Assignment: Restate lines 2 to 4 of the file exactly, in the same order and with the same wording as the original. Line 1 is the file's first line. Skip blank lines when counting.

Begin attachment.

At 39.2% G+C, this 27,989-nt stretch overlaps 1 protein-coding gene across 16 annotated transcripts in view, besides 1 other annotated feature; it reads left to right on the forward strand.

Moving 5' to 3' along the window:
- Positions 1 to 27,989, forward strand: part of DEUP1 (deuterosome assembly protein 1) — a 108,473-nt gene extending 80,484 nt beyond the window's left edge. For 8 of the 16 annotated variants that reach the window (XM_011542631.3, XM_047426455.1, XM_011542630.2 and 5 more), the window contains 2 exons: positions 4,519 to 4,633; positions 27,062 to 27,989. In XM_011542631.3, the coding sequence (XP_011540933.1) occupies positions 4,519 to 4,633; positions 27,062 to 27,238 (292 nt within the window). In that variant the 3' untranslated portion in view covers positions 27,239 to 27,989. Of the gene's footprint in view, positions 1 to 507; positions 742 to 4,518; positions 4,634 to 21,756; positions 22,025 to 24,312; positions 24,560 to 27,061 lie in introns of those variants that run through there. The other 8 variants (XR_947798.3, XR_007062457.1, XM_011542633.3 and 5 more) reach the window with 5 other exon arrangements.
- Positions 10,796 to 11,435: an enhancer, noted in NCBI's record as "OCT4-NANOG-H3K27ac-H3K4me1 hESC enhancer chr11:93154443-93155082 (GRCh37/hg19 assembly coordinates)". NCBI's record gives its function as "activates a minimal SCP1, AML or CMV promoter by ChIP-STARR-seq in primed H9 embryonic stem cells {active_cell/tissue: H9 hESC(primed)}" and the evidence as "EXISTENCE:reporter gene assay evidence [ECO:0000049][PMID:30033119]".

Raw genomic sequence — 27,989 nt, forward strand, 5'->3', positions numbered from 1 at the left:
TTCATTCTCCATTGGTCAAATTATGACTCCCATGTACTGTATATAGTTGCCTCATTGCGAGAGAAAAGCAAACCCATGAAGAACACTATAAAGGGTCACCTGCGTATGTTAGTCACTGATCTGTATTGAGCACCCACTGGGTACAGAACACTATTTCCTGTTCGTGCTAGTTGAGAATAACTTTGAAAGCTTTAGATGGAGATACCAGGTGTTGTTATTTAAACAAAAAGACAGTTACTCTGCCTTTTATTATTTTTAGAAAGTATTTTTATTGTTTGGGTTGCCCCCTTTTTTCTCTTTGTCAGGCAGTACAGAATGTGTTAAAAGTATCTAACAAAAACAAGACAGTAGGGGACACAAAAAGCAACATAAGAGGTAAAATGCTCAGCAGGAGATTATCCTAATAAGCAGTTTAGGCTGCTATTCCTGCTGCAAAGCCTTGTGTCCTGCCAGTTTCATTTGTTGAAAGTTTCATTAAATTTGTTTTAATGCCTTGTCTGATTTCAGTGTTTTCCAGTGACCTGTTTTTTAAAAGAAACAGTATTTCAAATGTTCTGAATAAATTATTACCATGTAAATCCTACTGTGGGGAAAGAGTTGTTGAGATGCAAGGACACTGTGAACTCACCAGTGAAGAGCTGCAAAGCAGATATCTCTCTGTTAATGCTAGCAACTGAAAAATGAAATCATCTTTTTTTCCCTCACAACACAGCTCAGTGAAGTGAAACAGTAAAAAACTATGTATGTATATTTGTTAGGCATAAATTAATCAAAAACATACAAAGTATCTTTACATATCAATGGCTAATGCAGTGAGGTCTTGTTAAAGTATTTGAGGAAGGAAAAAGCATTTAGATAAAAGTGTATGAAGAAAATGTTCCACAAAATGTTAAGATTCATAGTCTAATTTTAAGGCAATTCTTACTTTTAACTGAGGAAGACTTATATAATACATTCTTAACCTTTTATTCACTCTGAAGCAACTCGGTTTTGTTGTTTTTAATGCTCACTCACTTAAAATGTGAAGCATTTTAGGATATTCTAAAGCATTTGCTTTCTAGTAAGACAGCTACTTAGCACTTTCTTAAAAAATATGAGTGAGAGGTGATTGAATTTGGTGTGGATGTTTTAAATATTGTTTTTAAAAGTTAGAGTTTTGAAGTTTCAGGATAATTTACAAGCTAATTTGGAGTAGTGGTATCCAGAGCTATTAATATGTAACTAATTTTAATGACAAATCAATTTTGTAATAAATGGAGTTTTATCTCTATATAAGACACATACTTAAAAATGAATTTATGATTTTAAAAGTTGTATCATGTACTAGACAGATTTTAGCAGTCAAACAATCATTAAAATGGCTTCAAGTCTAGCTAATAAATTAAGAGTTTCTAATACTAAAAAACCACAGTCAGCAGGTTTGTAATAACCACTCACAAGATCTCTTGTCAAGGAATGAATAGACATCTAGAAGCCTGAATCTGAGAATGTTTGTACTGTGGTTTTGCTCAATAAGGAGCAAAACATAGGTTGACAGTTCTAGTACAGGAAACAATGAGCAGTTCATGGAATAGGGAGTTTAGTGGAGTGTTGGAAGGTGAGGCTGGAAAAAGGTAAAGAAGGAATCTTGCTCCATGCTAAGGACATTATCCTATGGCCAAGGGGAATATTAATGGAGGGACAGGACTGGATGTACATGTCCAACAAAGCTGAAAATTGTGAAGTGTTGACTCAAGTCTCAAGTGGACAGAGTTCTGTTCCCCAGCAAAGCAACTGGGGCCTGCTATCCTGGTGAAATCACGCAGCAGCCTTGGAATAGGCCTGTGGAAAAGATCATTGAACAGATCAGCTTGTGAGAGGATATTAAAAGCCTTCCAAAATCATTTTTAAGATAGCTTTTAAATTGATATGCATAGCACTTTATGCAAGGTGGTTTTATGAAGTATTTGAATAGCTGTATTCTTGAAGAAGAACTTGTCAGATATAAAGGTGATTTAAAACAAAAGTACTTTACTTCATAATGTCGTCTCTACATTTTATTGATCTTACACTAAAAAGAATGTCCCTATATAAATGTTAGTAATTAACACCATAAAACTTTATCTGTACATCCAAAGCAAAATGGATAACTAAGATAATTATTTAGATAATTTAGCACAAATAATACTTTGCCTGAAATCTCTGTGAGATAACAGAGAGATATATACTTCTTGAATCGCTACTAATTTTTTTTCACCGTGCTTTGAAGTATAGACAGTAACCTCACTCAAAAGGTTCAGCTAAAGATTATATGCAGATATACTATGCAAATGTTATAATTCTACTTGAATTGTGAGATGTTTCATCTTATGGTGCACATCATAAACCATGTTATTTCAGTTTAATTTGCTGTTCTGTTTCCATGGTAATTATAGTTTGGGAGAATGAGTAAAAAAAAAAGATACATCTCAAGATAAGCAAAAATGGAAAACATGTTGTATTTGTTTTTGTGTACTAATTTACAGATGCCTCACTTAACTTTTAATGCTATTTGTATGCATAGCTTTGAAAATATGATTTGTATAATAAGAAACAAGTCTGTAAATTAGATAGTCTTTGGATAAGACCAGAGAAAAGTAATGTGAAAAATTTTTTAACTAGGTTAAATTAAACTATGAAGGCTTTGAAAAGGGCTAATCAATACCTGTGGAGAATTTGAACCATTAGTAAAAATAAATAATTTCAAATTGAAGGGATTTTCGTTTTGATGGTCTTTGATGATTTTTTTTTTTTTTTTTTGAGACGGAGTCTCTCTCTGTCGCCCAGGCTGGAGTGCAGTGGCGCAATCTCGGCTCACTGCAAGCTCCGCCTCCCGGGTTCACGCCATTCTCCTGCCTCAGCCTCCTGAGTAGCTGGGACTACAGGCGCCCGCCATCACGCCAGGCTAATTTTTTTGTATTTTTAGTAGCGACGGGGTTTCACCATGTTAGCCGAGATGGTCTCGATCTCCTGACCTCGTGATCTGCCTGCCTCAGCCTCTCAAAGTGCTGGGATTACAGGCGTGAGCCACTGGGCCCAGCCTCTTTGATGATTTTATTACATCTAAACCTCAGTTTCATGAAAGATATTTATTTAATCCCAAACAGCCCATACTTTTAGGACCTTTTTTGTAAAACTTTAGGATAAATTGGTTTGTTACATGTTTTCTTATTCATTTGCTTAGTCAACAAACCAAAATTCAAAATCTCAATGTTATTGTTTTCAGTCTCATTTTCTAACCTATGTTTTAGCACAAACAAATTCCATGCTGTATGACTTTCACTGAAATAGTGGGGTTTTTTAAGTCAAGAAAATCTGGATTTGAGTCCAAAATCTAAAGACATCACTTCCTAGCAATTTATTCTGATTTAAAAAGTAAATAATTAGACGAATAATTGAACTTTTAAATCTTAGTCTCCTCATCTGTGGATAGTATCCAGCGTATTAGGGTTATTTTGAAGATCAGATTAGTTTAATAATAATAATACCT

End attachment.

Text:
Moving 5' to 3' along the window:
- Positions 1 to 27,989, forward strand: part of DEUP1 (deuterosome assembly protein 1) — a 108,473-nt gene extending 80,484 nt beyond the window's left edge. For 8 of the 16 annotated variants that reach the window (XM_011542631.3, XM_047426455.1, XM_011542630.2 and 5 more), the window contains 2 exons: positions 4,519 to 4,633; positions 27,062 to 27,989. In XM_011542631.3, the coding sequence (XP_011540933.1) occupies positions 4,519 to 4,633; positions 27,062 to 27,238 (292 nt within the window). In that variant the 3' untranslated portion in view covers positions 27,239 to 27,989. Of the gene's footprint in view, positions 1 to 507; positions 742 to 4,518; positions 4,634 to 21,756; positions 22,025 to 24,312; positions 24,560 to 27,061 lie in introns of those variants that run through there. The other 8 variants (XR_947798.3, XR_007062457.1, XM_011542633.3 and 5 more) reach the window with 5 other exon arrangements.
- Positions 10,796 to 11,435: an enhancer, noted in NCBI's record as "OCT4-NANOG-H3K27ac-H3K4me1 hESC enhancer chr11:93154443-93155082 (GRCh37/hg19 assembly coordinates)". NCBI's record gives its function as "activates a minimal SCP1, AML or CMV promoter by ChIP-STARR-seq in primed H9 embryonic stem cells {active_cell/tissue: H9 hESC(primed)}" and the evidence as "EXISTENCE:reporter gene assay evidence [ECO:0000049][PMID:30033119]".